The diagnostic imaging provider RadNet has secured two software clearances from the FDA to help radiologists spot cases of breast and prostate cancer. The programs were developed by its artificial intelligence subsidiaries.
The first, led by its wholly owned DeepHealth unit, focuses on automatically identifying suspicious lesions in mammograms. The company’s Saige-Dx software labels each finding with a score based on its potential for harboring breast cancer, including from 2D mammograms and 3D digital breast tomosynthesis scans.
DeepHealth describes Saige-Dx as the successor to its Saige-Q AI-based workflow tool for prioritizing exams for review, which the FDA cleared last year. That program would only help manage a queue by indicating which mammograms contained at least one suspicious finding.
According to a paper published early last year in Nature Medicine, DeepHealth’s core algorithms were able to help find smaller, more subtle signs of tumors—ultimately allowing a group of expert radiologists to detect breast cancer earlier by one to two years.
“The feedback from physicians who have worked with our software tools is overwhelmingly positive, making them more accurate and efficient at interpreting mammography images," said DeepHealth co-founder and CEO Gregory Sorensen, who formerly served as CEO of Siemens Healthcare North America.
RadNet’s second AI clearance, which parses MRI scans for signs of prostate cancer, was obtained by its Quantib division.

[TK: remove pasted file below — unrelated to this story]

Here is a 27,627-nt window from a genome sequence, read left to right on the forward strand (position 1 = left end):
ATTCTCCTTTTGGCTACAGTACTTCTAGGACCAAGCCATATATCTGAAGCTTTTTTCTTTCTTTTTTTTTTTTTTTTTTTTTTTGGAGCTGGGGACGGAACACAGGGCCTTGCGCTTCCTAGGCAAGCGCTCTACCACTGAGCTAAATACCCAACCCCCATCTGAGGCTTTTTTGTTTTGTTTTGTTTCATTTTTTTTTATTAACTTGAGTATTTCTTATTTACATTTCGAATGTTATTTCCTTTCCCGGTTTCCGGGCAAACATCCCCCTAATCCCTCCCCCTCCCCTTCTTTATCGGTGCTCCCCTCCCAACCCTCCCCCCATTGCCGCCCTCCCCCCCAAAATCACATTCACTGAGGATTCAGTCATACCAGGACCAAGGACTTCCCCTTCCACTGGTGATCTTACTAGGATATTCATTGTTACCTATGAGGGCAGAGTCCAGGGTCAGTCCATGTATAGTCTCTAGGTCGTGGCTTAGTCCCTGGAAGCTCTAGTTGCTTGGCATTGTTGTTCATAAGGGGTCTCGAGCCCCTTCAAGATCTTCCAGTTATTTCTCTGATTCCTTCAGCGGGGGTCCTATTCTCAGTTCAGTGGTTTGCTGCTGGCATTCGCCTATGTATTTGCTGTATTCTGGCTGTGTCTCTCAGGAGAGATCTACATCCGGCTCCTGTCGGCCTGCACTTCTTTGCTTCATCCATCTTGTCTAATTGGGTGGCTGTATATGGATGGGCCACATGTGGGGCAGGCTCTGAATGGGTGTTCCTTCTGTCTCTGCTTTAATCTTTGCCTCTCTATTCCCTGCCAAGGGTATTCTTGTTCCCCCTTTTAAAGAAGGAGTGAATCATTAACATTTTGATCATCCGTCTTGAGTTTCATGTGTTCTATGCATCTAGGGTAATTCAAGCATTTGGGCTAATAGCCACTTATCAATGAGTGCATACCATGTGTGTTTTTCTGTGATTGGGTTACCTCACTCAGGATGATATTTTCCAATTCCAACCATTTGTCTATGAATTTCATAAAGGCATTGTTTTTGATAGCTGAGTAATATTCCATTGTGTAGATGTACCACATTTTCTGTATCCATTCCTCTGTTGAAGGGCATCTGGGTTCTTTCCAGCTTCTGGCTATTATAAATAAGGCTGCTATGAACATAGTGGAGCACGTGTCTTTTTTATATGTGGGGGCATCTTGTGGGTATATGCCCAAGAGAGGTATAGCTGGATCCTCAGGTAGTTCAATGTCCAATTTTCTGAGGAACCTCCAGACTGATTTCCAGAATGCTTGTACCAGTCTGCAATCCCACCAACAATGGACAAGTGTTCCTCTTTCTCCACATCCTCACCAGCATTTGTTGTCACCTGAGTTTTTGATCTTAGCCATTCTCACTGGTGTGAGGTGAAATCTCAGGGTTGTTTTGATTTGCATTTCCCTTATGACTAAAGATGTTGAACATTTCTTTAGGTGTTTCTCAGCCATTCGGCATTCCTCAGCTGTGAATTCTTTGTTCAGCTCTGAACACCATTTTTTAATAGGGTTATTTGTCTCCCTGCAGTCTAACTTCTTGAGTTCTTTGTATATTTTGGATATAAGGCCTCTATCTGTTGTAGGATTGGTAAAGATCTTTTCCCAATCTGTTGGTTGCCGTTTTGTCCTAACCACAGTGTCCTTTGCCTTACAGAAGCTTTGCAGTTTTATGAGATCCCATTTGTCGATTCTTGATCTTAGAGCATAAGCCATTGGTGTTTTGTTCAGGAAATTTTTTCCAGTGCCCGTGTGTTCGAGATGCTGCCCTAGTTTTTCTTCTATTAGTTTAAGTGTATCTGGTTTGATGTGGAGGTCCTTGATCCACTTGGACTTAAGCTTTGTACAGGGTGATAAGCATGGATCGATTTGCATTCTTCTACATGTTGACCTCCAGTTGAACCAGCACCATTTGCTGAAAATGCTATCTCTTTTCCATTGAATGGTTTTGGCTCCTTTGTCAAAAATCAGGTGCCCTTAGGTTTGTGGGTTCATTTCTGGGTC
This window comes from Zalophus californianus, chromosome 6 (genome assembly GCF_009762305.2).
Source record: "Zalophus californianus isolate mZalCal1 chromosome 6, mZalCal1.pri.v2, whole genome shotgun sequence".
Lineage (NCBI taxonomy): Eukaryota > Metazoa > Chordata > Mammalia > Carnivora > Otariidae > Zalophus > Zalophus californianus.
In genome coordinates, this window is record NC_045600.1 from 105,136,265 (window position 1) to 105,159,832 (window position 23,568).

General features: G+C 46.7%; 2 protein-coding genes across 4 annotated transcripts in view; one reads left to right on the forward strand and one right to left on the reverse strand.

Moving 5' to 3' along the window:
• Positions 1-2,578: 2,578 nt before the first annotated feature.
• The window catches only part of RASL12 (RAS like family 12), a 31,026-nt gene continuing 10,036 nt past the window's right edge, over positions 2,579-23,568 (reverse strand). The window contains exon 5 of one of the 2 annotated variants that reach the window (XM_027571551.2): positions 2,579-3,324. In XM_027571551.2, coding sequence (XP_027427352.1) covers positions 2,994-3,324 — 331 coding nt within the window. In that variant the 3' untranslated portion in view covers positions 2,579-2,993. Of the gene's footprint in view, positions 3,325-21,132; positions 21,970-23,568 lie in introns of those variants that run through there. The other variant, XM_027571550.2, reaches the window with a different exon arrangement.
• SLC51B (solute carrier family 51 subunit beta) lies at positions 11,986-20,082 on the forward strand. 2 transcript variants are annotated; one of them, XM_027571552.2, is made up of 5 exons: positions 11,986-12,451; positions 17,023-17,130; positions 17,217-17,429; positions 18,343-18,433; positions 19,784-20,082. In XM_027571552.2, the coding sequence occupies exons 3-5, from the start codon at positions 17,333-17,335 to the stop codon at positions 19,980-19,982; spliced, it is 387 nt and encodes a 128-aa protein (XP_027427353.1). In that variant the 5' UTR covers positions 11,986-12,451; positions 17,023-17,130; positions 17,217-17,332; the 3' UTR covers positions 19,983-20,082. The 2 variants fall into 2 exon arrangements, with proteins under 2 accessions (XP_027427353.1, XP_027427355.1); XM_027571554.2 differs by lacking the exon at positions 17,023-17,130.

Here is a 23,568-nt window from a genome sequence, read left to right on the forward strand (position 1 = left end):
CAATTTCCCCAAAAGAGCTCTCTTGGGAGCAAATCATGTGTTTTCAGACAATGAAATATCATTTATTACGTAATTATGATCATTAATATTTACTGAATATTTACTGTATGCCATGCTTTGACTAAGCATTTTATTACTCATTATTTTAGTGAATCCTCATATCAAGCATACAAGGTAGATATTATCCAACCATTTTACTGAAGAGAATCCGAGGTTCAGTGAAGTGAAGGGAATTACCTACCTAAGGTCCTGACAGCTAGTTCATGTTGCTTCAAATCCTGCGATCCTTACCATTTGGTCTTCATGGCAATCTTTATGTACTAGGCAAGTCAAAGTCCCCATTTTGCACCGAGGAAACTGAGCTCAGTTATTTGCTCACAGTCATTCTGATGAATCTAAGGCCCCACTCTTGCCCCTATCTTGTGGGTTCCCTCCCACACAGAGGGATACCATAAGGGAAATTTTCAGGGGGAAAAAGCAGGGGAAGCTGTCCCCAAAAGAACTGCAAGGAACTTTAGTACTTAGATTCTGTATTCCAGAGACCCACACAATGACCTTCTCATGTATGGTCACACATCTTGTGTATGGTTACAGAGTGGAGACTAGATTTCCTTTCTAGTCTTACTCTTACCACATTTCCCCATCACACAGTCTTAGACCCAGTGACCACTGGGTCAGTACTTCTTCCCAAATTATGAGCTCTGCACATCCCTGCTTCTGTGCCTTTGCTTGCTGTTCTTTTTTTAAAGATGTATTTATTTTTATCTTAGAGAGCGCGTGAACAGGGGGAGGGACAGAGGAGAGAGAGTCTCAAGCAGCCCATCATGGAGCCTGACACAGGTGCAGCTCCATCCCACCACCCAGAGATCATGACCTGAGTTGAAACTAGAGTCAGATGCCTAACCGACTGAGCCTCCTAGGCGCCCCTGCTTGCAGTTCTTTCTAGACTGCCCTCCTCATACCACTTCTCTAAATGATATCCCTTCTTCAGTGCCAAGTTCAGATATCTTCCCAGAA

Quantib’s software places a variety of automated tools on the radiologist’s reading station, including support for evaluating lesions using standardized scoring methods, calculating PSA density within the tissue and automatically segmenting a complex image of the prostate’s glands into different zones. It also provides a heat map of the organ highlighting areas of concern.
RadNet acquired Quantib this past January in a deal made alongside the separate purchase of Aidence, a company focused on AI-powered lung cancer screening. Both subsidiaries are located in the Netherlands. The Massachusetts-based DeepHealth, meanwhile, was bought by RadNet in 2020.
“With the addition of Aidence and Quantib, we will now have effective screening solutions for the three most prevalent cancers,” Radnet Chairman and CEO Howard Berger said when announcing the deals.
“While prostate MRI is a growing area of our overall MRI business, the opportunity to create a lower-cost, more accurate service offering to Medicare and private payors allows for a conversation about creating large-scale screening programs for appropriately qualified male patient populations, akin to how mammography is utilized today to detect and manage breast disease in women,” Berger added.
RadNet maintains a U.S. network of 350 outpatient imaging centers and about 9,000 employees. The financial details of the Quantib or Aidence deals were not disclosed.
In its recent first-quarter earnings report, the company posted $341.2 million in revenue from its imaging center segment, alongside losses of $41.7 million in its AI reporting segment.
“Though we project losses for the next 24 months from the investments we are making in these new technologies, we continue to be more convinced than ever that AI will have a significant impact on the growth and cost structure of our business in the coming years,” Berger said.